Since VELI began in 2010:

  • 83 librarians have been trained in early and preschool literacy and preschool mathematics
  • 1,060 families were reached through programs, impacting over 2,000 children
  • 530 child-care providers were trained and received books and materials to use with over 2,500 children in their care
  • Thousands of children and parents who attended story times in a VELI library received information and guidance in the areas of early and preschool literacy and preschool mathematics

More information about VELI is available on the VTLIB website, including a list of participating libraries.

 

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VOLVermont Online Library Adds Middle School Resources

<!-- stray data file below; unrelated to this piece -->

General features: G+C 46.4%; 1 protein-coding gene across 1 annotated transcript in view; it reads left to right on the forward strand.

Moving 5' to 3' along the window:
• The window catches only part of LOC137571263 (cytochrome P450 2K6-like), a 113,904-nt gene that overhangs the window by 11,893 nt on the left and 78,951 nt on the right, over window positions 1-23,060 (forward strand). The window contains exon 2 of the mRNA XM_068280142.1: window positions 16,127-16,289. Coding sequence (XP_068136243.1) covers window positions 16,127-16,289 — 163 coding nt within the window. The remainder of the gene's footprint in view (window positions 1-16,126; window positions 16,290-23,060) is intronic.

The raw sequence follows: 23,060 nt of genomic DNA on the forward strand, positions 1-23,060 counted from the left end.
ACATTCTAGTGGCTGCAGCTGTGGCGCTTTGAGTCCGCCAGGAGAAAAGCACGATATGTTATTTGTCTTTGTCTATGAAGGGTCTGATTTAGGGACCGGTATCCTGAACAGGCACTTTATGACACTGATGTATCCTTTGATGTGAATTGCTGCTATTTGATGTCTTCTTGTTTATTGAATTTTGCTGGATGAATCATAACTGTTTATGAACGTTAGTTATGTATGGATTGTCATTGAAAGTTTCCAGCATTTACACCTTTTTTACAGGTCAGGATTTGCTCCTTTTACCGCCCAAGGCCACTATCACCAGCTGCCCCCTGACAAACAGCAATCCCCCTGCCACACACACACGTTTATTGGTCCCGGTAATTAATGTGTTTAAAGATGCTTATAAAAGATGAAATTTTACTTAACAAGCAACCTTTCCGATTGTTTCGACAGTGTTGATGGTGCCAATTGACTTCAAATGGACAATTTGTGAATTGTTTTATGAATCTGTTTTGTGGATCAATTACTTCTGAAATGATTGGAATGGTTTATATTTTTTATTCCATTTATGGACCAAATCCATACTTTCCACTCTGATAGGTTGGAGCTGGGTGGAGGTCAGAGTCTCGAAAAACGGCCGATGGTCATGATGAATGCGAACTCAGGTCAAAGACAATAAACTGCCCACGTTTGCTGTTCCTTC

Gale Cengage, Inc. recently announced exciting upcoming changes to the resources for middle school students included in the Vermont Online Library (VOL), the online "library" of subscription-based content available to Vermonters of all ages. Product improvement includes the migration of Discovering Collection, Junior Reference Collection, Student Resource Center Jr., InfoTrac Junior Edition, and InfoTrac Junior Edition Graphic Edition to a new product called Research In Context.

 

Research In Context, designed for middle school students in grades 6-8, will include Discovering Collection, Junior Reference Collection, Student Resource Center Jr., InfoTrac Junior Edition, and InfoTrac Junior Edition Graphic Edition. Currently only the two latter databases are included in the Vermont Online Library. This means that at no additional cost, VOL member libraries will have access to all five resources included in the single product Research in Context.

 

Gale has created a landing page with images of the product and valuable information including a FAQ, which can be viewed at www.gale.com/researchincontext.